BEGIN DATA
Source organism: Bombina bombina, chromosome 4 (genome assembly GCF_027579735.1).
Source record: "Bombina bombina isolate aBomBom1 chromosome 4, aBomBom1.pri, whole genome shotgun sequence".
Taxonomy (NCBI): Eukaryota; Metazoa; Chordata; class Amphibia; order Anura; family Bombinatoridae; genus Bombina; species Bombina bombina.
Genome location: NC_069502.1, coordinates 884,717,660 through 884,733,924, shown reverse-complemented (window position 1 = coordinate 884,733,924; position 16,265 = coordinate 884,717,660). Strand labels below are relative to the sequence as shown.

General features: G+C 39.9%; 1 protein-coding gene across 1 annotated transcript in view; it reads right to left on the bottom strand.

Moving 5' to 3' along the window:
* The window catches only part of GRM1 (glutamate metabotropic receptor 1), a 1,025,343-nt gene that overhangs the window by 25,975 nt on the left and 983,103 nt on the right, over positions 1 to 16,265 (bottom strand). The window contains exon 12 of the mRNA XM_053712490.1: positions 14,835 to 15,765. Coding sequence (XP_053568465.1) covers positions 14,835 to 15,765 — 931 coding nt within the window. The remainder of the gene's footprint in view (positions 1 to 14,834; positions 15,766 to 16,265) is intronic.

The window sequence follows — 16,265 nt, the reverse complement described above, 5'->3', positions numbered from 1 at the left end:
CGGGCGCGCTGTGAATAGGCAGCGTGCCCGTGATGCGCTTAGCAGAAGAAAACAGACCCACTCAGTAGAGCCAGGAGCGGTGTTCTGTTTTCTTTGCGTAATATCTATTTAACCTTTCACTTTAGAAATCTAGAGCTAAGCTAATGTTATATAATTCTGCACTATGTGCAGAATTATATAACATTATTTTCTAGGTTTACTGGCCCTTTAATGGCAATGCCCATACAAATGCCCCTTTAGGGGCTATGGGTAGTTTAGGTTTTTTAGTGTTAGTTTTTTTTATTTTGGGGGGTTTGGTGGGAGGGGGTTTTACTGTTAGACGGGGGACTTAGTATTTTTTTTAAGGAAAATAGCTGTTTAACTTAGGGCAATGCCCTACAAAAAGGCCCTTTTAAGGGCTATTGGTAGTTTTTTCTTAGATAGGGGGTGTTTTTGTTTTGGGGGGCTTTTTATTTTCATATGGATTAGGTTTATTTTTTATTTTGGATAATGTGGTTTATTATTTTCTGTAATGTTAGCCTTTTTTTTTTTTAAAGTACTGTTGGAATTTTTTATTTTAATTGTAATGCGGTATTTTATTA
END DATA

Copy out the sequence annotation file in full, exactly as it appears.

Source organism: Bombina bombina, chromosome 4 (genome assembly GCF_027579735.1).
Source record: "Bombina bombina isolate aBomBom1 chromosome 4, aBomBom1.pri, whole genome shotgun sequence".
Taxonomy (NCBI): Eukaryota; Metazoa; Chordata; class Amphibia; order Anura; family Bombinatoridae; genus Bombina; species Bombina bombina.
Genome location: NC_069502.1, coordinates 884,717,660 through 884,733,924, shown reverse-complemented (window position 1 = coordinate 884,733,924; position 16,265 = coordinate 884,717,660). Strand labels below are relative to the sequence as shown.

General features: G+C 39.9%; 1 protein-coding gene across 1 annotated transcript in view; it reads right to left on the bottom strand.

Moving 5' to 3' along the window:
* The window catches only part of GRM1 (glutamate metabotropic receptor 1), a 1,025,343-nt gene that overhangs the window by 25,975 nt on the left and 983,103 nt on the right, over positions 1 to 16,265 (bottom strand). The window contains exon 12 of the mRNA XM_053712490.1: positions 14,835 to 15,765. Coding sequence (XP_053568465.1) covers positions 14,835 to 15,765 — 931 coding nt within the window. The remainder of the gene's footprint in view (positions 1 to 14,834; positions 15,766 to 16,265) is intronic.

The window sequence follows — 16,265 nt, the reverse complement described above, 5'->3', positions numbered from 1 at the left end:
CGGGCGCGCTGTGAATAGGCAGCGTGCCCGTGATGCGCTTAGCAGAAGAAAACAGACCCACTCAGTAGAGCCAGGAGCGGTGTTCTGTTTTCTTTGCGTAATATCTATTTAACCTTTCACTTTAGAAATCTAGAGCTAAGCTAATGTTATATAATTCTGCACTATGTGCAGAATTATATAACATTATTTTCTAGGTTTACTGGCCCTTTAATGGCAATGCCCATACAAATGCCCCTTTAGGGGCTATGGGTAGTTTAGGTTTTTTAGTGTTAGTTTTTTTTATTTTGGGGGGTTTGGTGGGAGGGGGTTTTACTGTTAGACGGGGGACTTAGTATTTTTTTTAAGGAAAATAGCTGTTTAACTTAGGGCAATGCCCTACAAAAAGGCCCTTTTAAGGGCTATTGGTAGTTTTTTCTTAGATAGGGGGTGTTTTTGTTTTGGGGGGCTTTTTATTTTCATATGGATTAGGTTTATTTTTTATTTTGGATAATGTGGTTTATTATTTTCTGTAATGTTAGCCTTTTTTTTTTTTAAAGTACTGTTGGAATTTTTTATTTTAATTGTAATGCGGTATTTTATTA